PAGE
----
Erster Weltkrieg und
    Besatzung 1918-1930
    in Rheinland-Pfalz

    Interaction with the Allies

    General Allen with French General Couraud of the 4th French Army (U.S. Army Signal Corps, Collection Dr. John Provan, Kelkheim).

    From an American point of view, it made no sense to permanently weaken the German nation. The U.S. Government was more concerned about ensuring a quick recovery of the world economy with Germany playing a role. The United Kingdom demanded the fulfillment of war reparations, but did not want to weaken Germany too much, since it believed Germany should function as a continental counterbalance to France in the long run. The French, however, saw any German resurgence as a threat. Even during the peace negotiations, the French had attempted to acquire the Rhineland for themselves, and when this had failed, they insisted that Germany fulfill the Treaty of Versailles down to the letter. Any deviation was to be sanctioned strictly. At the same time, the French supported a movement of German separatists within the Rhineland. Belgium had also suffered greatly from the war and essentially followed the French policy.

    French Marshal Philippe Pétain decorates an American soldier of the 1st Division on July 18, 1919 in Koblenz (U.S. Army Signal Corps, Collection Dr. John Provan, Kelkheim).

    To coordinate the occupation, the Inter-Allied Rhineland High Commission was established in Koblenz on January 10, 1920. Each occupying power was represented by a High Commissioner, and the French High Commissioner Paul Tirard (1879–1945) became its chairman. The goal was to replace the military administration with a civilian body in charge of governing the entire occupation zone.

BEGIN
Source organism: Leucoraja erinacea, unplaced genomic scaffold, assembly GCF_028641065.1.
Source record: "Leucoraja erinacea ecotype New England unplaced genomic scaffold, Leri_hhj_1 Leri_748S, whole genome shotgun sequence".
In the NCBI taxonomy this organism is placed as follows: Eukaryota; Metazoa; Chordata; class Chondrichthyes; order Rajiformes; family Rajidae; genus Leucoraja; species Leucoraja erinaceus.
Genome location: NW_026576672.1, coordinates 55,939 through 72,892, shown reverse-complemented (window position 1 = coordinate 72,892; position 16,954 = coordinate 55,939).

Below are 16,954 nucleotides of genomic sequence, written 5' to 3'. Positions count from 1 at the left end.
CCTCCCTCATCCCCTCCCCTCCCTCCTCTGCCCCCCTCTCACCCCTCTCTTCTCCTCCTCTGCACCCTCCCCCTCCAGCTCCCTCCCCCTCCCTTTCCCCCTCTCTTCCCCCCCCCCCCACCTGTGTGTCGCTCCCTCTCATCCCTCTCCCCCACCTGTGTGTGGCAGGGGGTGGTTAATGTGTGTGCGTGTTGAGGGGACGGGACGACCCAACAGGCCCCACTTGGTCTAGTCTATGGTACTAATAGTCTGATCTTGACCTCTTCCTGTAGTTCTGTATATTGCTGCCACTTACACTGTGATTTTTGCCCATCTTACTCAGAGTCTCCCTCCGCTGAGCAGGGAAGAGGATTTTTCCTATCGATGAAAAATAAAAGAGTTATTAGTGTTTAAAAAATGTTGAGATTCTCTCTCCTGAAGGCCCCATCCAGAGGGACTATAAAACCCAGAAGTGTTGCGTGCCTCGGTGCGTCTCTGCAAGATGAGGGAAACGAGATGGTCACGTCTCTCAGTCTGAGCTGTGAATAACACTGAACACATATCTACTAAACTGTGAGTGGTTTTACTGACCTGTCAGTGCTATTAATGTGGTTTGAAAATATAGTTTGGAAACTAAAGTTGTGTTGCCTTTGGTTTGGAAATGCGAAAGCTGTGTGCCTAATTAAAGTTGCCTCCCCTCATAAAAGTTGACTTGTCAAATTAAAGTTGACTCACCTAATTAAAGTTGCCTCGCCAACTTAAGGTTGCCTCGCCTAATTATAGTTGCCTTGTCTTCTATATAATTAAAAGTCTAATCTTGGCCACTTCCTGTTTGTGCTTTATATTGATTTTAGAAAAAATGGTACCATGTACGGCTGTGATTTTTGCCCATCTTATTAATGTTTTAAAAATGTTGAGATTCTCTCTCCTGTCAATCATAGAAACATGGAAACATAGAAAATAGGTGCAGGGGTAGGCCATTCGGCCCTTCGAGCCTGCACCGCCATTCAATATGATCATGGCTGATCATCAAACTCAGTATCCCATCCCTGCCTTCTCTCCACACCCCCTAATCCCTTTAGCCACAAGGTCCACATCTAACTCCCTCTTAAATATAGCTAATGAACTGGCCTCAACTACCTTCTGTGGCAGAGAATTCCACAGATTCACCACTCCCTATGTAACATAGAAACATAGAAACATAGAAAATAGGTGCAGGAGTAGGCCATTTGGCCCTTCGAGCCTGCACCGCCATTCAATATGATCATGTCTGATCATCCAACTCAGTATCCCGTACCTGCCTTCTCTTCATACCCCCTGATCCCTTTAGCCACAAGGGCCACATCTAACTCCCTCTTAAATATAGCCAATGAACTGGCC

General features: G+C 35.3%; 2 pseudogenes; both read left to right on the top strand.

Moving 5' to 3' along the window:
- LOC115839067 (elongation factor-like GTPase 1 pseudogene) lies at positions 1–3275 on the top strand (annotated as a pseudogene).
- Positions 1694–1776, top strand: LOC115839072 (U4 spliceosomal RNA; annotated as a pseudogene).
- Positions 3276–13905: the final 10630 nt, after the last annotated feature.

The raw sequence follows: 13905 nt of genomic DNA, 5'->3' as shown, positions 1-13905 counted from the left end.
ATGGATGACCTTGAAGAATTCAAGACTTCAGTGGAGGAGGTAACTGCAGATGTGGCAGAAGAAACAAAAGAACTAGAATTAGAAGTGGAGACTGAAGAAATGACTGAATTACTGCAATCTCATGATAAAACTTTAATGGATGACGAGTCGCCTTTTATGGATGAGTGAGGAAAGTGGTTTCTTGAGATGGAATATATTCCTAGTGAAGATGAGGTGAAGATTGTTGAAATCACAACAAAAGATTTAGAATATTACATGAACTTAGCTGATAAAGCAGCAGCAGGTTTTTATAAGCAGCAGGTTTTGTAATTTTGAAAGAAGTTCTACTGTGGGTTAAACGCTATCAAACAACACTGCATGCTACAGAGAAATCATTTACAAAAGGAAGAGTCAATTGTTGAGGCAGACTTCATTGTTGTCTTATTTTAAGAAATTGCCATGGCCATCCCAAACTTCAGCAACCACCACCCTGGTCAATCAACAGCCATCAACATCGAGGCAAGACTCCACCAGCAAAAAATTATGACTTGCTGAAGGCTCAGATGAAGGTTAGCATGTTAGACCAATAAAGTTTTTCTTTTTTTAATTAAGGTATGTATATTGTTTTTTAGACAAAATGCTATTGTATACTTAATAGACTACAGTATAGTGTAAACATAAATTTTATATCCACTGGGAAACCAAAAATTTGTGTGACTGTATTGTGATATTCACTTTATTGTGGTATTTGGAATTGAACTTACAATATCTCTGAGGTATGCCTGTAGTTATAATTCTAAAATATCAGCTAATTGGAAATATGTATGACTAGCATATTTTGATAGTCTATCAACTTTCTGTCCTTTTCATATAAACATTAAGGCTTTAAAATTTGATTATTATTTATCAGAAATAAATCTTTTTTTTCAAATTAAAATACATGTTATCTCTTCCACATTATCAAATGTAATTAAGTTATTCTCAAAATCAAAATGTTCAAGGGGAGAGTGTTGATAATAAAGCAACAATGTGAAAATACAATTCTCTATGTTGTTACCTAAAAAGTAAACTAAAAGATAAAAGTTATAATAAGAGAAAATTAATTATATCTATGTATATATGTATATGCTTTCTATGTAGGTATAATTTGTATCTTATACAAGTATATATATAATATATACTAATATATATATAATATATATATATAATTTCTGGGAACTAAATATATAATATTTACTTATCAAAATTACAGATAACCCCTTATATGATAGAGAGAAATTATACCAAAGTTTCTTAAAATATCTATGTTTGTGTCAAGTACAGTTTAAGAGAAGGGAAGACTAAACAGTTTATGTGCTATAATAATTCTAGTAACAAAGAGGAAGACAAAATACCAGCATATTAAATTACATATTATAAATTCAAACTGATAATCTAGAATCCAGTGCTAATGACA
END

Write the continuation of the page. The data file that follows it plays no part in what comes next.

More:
Map of the occupied Rhineland and the Ruhr occupation at the end of the year 1923. The territory of the American Zone was completely taken over by French occupation troops (Lothar Velling, Wikimedia Commons, Relief:

    Since the U.S. Senate had not ratified the Treaty of Versailles, the High Commission never had actual power within the American Zone. In order not to undermine the authority of the High Commission, however, General Allen approved all its directives and published them under his own name. U.S. High Commissioner Pierrepont Noyes (1879–1959), whose opinion was highly respected, remained an unofficial representative to the High Commission without voting rights. A few months later, Noyes was replaced by General Allen himself.

    During the meetings of the High Commission, the divergent political goals of the four occupying powers became obvious. And when the French threatened to occupy the German Ruhr area in 1923, an open dispute among the four powers broke out.

    Session of the Inter-Allied Rhineland High Commission, around 1920. Lower row, 2nd from left: Major General Henry T. Allen in mufti. (Stadtarchiv Koblenz).

    Texts and editing: Marc Holzheimer M.A., Hauke Petersen M.A., Benjamin Pfannes B.A., Dr. Kai-Michael Sprenger